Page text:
Carved in Bone Cover
Publication date 01/24/2006
William Morrow
Hardcover, $24.95
ISBN: 006075981X
Buy the Book


A Body Farm Novel


I picked up the hunting knife with my left hand and tested its heft, then shifted it to my right hand to compare. Golfing and batting, I’m a leftie, but I grade papers and dial phone numbers with my right. The knife felt more at home there, too. Okay, I thought, add “stabbing” to the list of right-hand activities.

The nude man lay facedown in the woods, the Tennessee sun filtering through the trees and dappling his back. Kneeling beside him, I slid my left thumb along his spine, feeling for the gap between his fourth and fifth ribs, just behind the lower chambers of the heart. Having found the spot, I set the tip of the hunting knife there—it snagged in the soft flesh—then leaned in and began to push. It took more force than I’d expected, and I found myself using both hands, plus some weight. Once the blade was deep into the muscle tissue, I cocked the handle to the left, skewing the blade in the opposite direction, toward the man’s spine. It wasn’t angling as sharply as I wanted, so I leaned harder. Still no go. I sat back and considered whether there might be some other angle of attack that would land the tip of the blade in his right lung. As I contemplated the weapon jutting from the bare back, a black-and-white SUV—blue lights strobing—roared up and slid to a stop on a concrete slab in front of me. A young deputy leapt out, his eyes wild and his face a battleground of warring impulses.

I held up my left hand, keeping a tight grip on the knife with my right. “You reckon you could hang on for just one second?” I asked. “I’m not quite done with this.” Grunting with the effort, I gave the handle one final sideways shove and bore down with all my weight. As my victim jerked and skidded from the force, a rib broke with the sound of a green tree branch splintering. The deputy fainted dead away, his fall cushioned by the corpse I knelt beside.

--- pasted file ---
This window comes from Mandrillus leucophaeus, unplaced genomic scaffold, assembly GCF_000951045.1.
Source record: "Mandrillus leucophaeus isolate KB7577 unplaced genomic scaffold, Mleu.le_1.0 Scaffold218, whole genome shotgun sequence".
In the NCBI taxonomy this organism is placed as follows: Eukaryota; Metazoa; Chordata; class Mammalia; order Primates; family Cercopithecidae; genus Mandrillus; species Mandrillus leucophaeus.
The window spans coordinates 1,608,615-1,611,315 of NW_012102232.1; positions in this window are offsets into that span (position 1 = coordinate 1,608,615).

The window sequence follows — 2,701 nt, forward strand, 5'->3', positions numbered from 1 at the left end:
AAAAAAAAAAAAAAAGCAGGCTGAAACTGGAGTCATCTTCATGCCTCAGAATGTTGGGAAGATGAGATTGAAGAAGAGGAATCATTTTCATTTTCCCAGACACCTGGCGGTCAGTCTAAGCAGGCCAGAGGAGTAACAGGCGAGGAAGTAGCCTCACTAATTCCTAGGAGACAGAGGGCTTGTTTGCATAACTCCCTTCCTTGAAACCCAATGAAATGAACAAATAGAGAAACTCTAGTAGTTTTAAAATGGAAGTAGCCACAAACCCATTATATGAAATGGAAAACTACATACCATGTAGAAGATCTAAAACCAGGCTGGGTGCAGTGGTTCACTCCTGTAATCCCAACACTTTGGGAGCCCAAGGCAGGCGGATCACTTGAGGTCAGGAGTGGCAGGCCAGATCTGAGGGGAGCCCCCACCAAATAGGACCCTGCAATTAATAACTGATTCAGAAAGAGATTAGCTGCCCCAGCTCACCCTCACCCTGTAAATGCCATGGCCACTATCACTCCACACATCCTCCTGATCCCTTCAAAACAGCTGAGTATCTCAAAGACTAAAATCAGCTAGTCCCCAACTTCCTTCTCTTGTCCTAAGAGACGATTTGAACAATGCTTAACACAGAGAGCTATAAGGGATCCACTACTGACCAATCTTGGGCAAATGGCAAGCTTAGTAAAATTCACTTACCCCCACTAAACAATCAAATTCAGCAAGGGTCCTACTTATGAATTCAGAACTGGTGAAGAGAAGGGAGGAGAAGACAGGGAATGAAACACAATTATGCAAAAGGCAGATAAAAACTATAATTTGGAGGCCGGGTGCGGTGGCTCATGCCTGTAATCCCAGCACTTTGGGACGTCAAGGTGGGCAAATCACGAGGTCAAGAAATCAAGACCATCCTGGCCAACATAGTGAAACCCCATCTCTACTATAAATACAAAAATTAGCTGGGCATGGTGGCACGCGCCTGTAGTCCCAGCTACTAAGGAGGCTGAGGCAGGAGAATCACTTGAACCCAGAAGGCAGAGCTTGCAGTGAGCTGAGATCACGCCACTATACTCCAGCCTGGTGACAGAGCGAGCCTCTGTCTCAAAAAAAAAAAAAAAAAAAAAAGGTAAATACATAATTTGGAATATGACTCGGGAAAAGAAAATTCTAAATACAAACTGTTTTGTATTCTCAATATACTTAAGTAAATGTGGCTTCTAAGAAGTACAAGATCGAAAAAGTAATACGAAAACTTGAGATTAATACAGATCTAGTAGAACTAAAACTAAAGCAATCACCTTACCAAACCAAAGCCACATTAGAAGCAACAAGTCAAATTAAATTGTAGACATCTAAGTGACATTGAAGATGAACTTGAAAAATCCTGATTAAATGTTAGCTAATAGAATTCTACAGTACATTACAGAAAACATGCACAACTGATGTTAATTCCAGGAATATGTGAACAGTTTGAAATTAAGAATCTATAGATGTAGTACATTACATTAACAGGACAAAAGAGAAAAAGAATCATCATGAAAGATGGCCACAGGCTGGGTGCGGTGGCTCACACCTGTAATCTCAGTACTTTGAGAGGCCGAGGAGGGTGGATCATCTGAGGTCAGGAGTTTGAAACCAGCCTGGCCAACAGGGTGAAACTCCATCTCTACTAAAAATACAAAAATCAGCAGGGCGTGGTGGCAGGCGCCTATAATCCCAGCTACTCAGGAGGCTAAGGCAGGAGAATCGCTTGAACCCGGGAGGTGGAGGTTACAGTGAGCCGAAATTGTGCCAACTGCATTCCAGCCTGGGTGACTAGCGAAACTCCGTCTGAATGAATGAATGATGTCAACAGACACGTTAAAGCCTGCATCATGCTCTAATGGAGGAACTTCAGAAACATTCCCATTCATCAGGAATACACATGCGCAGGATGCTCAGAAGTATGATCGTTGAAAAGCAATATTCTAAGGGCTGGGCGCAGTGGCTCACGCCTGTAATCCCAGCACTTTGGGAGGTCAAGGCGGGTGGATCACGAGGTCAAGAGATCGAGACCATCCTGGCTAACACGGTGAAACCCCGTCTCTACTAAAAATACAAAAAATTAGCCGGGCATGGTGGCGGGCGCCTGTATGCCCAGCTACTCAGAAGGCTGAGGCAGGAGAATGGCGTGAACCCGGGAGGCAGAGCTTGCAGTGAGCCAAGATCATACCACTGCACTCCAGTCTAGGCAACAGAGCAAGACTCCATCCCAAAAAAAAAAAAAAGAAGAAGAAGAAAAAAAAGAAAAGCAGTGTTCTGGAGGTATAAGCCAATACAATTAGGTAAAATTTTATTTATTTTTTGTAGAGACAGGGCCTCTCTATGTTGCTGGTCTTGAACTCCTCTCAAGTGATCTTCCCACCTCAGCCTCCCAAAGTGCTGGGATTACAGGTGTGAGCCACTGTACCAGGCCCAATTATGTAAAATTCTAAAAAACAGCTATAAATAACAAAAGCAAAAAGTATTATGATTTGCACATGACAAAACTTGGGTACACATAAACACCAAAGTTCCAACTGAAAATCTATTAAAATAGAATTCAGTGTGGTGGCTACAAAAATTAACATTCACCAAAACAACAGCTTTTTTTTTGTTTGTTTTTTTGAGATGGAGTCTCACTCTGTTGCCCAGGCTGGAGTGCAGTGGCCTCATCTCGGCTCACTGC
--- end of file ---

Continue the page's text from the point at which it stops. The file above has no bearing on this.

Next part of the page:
Chapter One

Five minutes had passed since the deputy’s eyelids first fluttered open, and he still hadn’t spoken, so I figured maybe it was up to me to break the ice. “I’m Dr. Brockton, but I expect you know that,” I said. He nodded weakly. According to the bar of brass on his chest, his name was Williams. “This your first visit to the Body Farm, Deputy Williams?” He nodded again.

I looked down at the corpse, the knife handle still jutting from the oozing wound. “I’m running a little experiment here,” I said. “Despite the knife in his back, this fellow actually died of a coronary--halfway through a marathon.” Williams blinked in surprise, but I just shrugged in a go-figure sort of way. “Forty years old, ran every day. I guess you could say his legs just outran his heart.” I waited for a laugh, but there wasn’t one. “Anyhow, his wife took some of my anthropology classes here at UT about twenty years ago, so when he keeled over, she donated his body for research. I’m not sure if that says good things or bad things about the marriage.”